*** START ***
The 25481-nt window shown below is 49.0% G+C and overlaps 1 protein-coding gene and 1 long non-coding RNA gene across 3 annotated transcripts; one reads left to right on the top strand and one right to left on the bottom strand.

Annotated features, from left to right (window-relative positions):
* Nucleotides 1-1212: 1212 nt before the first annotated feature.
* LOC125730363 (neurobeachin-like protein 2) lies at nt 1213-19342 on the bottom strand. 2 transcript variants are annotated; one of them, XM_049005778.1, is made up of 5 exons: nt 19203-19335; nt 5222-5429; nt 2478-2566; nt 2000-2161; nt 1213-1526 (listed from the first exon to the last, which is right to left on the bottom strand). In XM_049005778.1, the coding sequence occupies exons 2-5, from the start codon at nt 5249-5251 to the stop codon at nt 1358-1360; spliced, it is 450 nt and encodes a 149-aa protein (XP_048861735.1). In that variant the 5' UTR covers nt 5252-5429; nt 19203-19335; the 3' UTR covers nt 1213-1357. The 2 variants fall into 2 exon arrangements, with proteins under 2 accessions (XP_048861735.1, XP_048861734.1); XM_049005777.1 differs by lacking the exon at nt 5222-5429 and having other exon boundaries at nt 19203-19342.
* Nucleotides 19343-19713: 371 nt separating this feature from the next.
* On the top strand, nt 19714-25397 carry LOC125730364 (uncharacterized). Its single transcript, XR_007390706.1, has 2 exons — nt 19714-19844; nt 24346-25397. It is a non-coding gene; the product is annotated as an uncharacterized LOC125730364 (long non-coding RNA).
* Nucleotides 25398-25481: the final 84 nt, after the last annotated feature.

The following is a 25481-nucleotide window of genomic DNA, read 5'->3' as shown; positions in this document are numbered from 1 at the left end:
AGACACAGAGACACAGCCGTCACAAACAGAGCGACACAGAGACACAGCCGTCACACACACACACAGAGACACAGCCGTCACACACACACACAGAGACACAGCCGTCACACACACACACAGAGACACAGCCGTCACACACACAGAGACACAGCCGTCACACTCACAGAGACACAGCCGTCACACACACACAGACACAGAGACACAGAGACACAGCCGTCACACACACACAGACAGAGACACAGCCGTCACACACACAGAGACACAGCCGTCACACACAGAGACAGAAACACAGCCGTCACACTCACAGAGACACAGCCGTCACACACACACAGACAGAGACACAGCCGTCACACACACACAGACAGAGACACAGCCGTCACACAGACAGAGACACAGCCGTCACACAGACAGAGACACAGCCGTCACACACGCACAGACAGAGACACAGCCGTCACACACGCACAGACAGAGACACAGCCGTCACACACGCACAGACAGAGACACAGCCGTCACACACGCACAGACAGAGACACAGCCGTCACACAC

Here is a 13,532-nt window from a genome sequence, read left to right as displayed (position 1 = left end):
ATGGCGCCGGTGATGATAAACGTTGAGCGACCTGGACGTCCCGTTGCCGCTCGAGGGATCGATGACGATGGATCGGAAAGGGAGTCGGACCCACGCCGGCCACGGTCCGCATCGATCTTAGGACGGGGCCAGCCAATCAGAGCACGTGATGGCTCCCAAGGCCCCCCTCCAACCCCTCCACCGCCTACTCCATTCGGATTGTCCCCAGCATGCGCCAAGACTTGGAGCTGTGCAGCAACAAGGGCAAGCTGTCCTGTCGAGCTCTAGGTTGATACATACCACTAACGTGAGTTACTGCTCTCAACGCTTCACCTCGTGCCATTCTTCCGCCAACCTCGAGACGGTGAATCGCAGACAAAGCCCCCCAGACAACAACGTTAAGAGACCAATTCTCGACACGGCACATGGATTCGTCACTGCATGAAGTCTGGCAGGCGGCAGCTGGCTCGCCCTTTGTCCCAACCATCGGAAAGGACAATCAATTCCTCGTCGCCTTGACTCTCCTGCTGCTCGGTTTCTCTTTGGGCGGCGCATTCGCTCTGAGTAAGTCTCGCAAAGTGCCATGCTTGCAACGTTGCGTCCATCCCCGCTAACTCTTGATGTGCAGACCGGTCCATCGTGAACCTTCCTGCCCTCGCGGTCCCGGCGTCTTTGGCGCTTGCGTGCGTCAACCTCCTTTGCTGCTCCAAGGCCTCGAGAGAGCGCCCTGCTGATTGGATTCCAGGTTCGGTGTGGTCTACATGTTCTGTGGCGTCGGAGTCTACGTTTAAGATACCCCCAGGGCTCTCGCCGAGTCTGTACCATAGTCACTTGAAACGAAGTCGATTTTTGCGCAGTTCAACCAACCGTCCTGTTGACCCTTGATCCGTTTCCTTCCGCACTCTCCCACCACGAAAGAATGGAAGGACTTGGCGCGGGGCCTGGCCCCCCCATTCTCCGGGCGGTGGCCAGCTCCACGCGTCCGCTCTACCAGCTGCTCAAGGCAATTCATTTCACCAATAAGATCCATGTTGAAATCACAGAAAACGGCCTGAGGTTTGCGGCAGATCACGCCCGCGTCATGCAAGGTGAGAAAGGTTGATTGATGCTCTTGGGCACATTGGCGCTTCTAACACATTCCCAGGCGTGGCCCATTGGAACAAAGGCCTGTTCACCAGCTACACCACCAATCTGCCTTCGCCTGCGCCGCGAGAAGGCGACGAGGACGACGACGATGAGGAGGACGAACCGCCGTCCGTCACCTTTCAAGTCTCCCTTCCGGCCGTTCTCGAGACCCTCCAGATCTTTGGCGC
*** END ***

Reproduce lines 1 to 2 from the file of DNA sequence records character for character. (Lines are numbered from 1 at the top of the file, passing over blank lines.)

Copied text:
The 25481-nt window shown below is 49.0% G+C and overlaps 1 protein-coding gene and 1 long non-coding RNA gene across 3 annotated transcripts; one reads left to right on the top strand and one right to left on the bottom strand.

Annotated features, from left to right (window-relative positions):